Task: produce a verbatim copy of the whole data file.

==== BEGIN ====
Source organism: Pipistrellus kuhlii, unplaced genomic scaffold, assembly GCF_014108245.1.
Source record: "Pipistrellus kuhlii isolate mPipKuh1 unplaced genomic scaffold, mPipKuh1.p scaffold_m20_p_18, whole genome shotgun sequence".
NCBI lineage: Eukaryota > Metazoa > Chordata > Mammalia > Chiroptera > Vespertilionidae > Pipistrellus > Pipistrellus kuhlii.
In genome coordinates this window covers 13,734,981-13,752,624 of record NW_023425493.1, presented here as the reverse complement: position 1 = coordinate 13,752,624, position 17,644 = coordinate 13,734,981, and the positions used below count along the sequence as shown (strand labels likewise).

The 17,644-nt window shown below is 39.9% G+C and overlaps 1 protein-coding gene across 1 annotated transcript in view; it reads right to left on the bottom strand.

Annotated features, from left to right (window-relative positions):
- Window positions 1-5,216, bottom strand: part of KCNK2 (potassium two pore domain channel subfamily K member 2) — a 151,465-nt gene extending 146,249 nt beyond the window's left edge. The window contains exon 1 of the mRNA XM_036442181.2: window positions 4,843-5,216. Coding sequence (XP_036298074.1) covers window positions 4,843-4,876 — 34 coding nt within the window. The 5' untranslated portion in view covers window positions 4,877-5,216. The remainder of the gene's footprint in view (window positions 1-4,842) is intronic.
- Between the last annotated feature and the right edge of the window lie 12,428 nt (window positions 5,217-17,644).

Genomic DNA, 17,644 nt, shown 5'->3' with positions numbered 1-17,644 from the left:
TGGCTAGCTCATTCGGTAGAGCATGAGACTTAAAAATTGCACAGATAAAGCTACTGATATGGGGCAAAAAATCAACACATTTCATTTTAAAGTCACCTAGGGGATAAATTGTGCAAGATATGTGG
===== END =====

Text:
Source organism: Pipistrellus kuhlii, unplaced genomic scaffold, assembly GCF_014108245.1.
Source record: "Pipistrellus kuhlii isolate mPipKuh1 unplaced genomic scaffold, mPipKuh1.p scaffold_m20_p_18, whole genome shotgun sequence".
NCBI lineage: Eukaryota > Metazoa > Chordata > Mammalia > Chiroptera > Vespertilionidae > Pipistrellus > Pipistrellus kuhlii.
In genome coordinates this window covers 13,734,981-13,752,624 of record NW_023425493.1, presented here as the reverse complement: position 1 = coordinate 13,752,624, position 17,644 = coordinate 13,734,981, and the positions used below count along the sequence as shown (strand labels likewise).

The 17,644-nt window shown below is 39.9% G+C and overlaps 1 protein-coding gene across 1 annotated transcript in view; it reads right to left on the bottom strand.

Annotated features, from left to right (window-relative positions):
- Window positions 1-5,216, bottom strand: part of KCNK2 (potassium two pore domain channel subfamily K member 2) — a 151,465-nt gene extending 146,249 nt beyond the window's left edge. The window contains exon 1 of the mRNA XM_036442181.2: window positions 4,843-5,216. Coding sequence (XP_036298074.1) covers window positions 4,843-4,876 — 34 coding nt within the window. The 5' untranslated portion in view covers window positions 4,877-5,216. The remainder of the gene's footprint in view (window positions 1-4,842) is intronic.
- Between the last annotated feature and the right edge of the window lie 12,428 nt (window positions 5,217-17,644).

Genomic DNA, 17,644 nt, shown 5'->3' with positions numbered 1-17,644 from the left:
TGGCTAGCTCATTCGGTAGAGCATGAGACTTAAAAATTGCACAGATAAAGCTACTGATATGGGGCAAAAAATCAACACATTTCATTTTAAAGTCACCTAGGGGATAAATTGTGCAAGATATGTGG